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|They want your help/views|
This week the editorial team highlights press releases, which provide readers with the opportunity to provide vital input for the future development of the ICT industry and its impact on society.
Firstly, a suite of consultations from government seeking to reframe how we manage & handle packaging in the future will have implications for the future management of waste. The consultations which include a root & branch reform of the UK packaging producer responsibility system and a new plastic packaging tax, propose a major departure from the status quo. The deadline for responses is 12 May 2019.
Next the DCMS highlights that the World-first Centre for Data Ethics and Innovation (CDEI) will partner with the Cabinet Office’s Race Disparity Unit to explore potential for bias in crime & justice. Algorithms have huge potential for preventing crime, protecting the public & improving the way services are delivered. But decisions made in these areas are likely to have a significant impact on people’s lives and public trust is essential.
In crime & justice, algorithms could be used to assess the likelihood of re-offending and inform decisions about policing, probation and parole. For example, some police forces have already started to use algorithms to feed into their decision-making - such as the Harm Assessment Risk Tool in Durham which is being used to assist officers in deciding whether an individual is eligible for deferred prosecution based on the future risk of offending.
The CDEI last week set out its priorities in its first Work Programme and Strategy. This also includes plans for it to investigate how data is used to shape online experiences through personalisation and micro-targeting - for example where you search for a product and then adverts for similar products appear later in your browser. This review will explore where, how and why online targeting approaches are used, and their impact on members of the public. The CDEI is launching a series of nationwide workshops to investigate public views on the acceptability of micro-targeting.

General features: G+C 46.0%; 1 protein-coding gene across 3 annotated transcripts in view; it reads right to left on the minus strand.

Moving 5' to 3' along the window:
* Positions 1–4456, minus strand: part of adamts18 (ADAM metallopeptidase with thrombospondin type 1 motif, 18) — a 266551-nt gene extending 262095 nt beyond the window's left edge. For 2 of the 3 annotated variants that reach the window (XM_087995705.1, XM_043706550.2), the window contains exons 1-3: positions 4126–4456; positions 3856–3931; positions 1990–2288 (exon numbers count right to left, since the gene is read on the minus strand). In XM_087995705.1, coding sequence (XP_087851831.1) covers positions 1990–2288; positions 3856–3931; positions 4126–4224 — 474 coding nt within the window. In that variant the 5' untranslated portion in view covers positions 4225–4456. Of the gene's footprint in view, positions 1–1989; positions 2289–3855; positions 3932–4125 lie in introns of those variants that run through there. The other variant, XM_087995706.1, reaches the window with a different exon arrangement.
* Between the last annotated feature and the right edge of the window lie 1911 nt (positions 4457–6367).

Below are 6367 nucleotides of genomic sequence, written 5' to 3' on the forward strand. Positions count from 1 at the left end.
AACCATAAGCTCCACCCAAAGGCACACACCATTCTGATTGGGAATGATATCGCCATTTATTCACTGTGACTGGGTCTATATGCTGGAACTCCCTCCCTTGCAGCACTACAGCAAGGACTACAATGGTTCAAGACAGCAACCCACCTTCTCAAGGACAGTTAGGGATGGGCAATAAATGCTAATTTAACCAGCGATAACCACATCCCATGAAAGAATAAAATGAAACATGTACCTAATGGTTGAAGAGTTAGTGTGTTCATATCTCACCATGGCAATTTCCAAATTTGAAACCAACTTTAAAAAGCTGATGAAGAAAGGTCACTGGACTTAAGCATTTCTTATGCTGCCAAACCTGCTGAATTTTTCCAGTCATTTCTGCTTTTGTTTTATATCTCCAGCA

Lastly the ICO has published a call for participation; Building the ICO’s auditing framework for Artificial Intelligence. In a Blog, Simon McDougall, Executive Director for Technology Policy & Innovation, invites comment from organisations on the development of an auditing framework for AI.
AI is one of the ICO’s top three strategic priorities and a new team is set to develop the ICO’s first auditing framework for AI. The framework will give us a solid methodology to audit AI applications and ensure we are transparent, fair; and to ensure that the necessary measures to assess & manage data protection risks arising from them are in place.
The framework will also inform future guidance for organisations to support the continuous & innovative use of AI within the law. The guidance will complement existing resources, not least the ICO’s award winning Big Data and AI report.
But we don’t want to work alone. We’d like your input now. We welcome your thoughts on the plans & approach we set out in this post. We will shortly publish another article here to outline the proposed framework structure, its key elements and focus areas.
On this new blog site you will be able to find regular updates on specific AI data protection challenges and on how our thinking in relation to the framework is developing. And we want your feedback. You can leave us a comment or email us direct.